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Author Topic: 100-700HZ  (Read 6961 times)

Hallams

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Re: 100-700HZ
« Reply #15 on: May 27, 2009, 07:11:28 pm »

This is something i'm trying to figure out in relation to the choice and placement of the mid mic in M/S. It is easy to get an open sounding result in stereo but as soon as i switch to mono the sound clouds over a bit mostly in the upper mids. It takes a lot more work to get this right. A quick "she'll be right mate" approach invariably gets it wrong.
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Chris Hallam.
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Nick Sevilla

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Re: 100-700HZ
« Reply #16 on: May 28, 2009, 04:21:51 pm »

Once you figure out the song arrangement (and this is very very very very very important), you can than assign the instrument(s) that will fill this area.

When I'm mixing, and being given tracks that I did not record myself, I tend to pay hours of attention to the producers' intent in the arrangement, then it all seems to fall into place after that.

Panning sure helps this frequency area a lot, as well as using space FX (delays), dulling EQ on some instruments to make them seem farther, and lowering their levels as well.

When I'm encountering layered instruments (double guitars, et al) I tend to have one of them dominate a little more during parts, and the other during other parts of the song, thus making it more interesting to listen to, rather than a super-uniform blend of two instruments.

Cheers
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Alécio Costa - Brazil

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Re: 100-700HZ
« Reply #17 on: May 30, 2009, 01:27:54 am »

Combine a Fat Snare top/bottom, acoustic guitar (nylon or steel), a few congas or otther percussive elements and a boomy vocal track (s)...if you are not carefull, you might end up with a mix tearing your ears  at 240-320hz.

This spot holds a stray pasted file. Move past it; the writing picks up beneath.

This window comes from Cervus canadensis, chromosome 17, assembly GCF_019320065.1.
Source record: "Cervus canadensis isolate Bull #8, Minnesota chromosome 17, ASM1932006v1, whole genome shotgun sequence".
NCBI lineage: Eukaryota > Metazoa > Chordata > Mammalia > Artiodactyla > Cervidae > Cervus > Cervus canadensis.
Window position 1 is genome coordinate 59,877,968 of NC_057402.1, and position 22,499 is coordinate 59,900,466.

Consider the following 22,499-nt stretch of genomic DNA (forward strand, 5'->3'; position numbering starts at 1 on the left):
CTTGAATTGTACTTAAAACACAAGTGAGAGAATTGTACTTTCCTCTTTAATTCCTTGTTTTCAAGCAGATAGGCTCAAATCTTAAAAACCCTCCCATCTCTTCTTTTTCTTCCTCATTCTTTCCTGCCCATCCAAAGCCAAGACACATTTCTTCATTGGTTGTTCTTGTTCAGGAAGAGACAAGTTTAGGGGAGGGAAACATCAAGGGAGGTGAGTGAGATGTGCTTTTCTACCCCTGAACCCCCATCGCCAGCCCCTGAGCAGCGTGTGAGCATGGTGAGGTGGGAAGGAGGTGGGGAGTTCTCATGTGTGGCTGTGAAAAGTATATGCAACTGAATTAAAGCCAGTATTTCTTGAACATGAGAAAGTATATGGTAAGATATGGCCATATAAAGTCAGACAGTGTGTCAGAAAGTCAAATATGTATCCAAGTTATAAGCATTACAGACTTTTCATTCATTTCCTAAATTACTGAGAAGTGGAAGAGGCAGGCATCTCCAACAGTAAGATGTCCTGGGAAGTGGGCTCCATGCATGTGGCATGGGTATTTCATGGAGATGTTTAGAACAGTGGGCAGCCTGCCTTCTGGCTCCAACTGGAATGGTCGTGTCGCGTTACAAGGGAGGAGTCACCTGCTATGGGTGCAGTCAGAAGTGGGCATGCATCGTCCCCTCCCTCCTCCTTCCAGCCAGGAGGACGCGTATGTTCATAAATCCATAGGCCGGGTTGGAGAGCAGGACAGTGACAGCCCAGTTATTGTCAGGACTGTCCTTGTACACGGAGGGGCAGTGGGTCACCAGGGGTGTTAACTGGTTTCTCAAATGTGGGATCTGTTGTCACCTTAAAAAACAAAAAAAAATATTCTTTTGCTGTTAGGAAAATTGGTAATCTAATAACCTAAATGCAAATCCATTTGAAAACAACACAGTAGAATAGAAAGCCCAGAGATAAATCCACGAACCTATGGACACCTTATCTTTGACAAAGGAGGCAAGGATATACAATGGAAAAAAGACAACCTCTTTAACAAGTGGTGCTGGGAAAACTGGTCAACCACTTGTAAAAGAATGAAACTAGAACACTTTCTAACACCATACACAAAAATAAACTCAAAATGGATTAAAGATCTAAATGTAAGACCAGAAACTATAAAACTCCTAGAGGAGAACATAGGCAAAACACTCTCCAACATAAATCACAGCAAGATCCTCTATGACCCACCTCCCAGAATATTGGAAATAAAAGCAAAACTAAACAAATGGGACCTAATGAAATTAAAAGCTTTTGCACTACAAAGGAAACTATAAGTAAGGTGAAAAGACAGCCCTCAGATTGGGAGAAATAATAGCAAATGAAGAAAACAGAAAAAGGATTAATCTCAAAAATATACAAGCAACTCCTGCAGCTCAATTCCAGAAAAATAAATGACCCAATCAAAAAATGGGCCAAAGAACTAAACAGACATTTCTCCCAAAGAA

A tougher secenario is when you have a 6 string acoustic guitar fighting against a 7 string acoustig guitar, a bass guitar and percussive intense stuff...
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maarvold

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Re: 100-700HZ
« Reply #18 on: July 07, 2009, 12:17:40 am »

For me, the true 'hate zone' (when it's not right) is 210 - 400 Hz, occasionally straying as low as 195 or as high as 550.  But 'pet' areas to SLIGHTLY nip & tuck are 215, 240, 265, 320, 365 and 400 specifically--each one has its own uniquely annoying 'clogging' character when it is too big or not right.  But you have to be very careful: it's easy to "throw the baby out with the bathwater".  
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Michael Aarvold
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Waltz Mastering

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Re: 100-700HZ
« Reply #19 on: July 07, 2009, 07:44:22 am »

Maybe part of the reason the frequency range  between 150 and 450 is sometimes hard to get a handle on is that  a lot of the beef, or the range that adds a lot of the character and weight to many instruments seems to intersect there.  

Besides the obvious instrument bass guitar,  the low mid punch of a kick drum, the thwak or cajones of the snare, the girth of guitars, the bottom end of vocals, the low end of the keys, etc.  are all some of the things that seem to be fighting for the same space in that region, so it just takes a little sorting out.   To much and you get mud or dark, not enough and you get flimsy or light, just right and you can get things to stand up pretty nice.

mcsnare

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Re: 100-700HZ
« Reply #20 on: July 07, 2009, 11:27:42 pm »

It's hard to get that area right because most people can't hear that area accurately in their mix rooms.

Dave

maarvold

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Re: 100-700HZ
« Reply #21 on: July 08, 2009, 10:32:33 pm »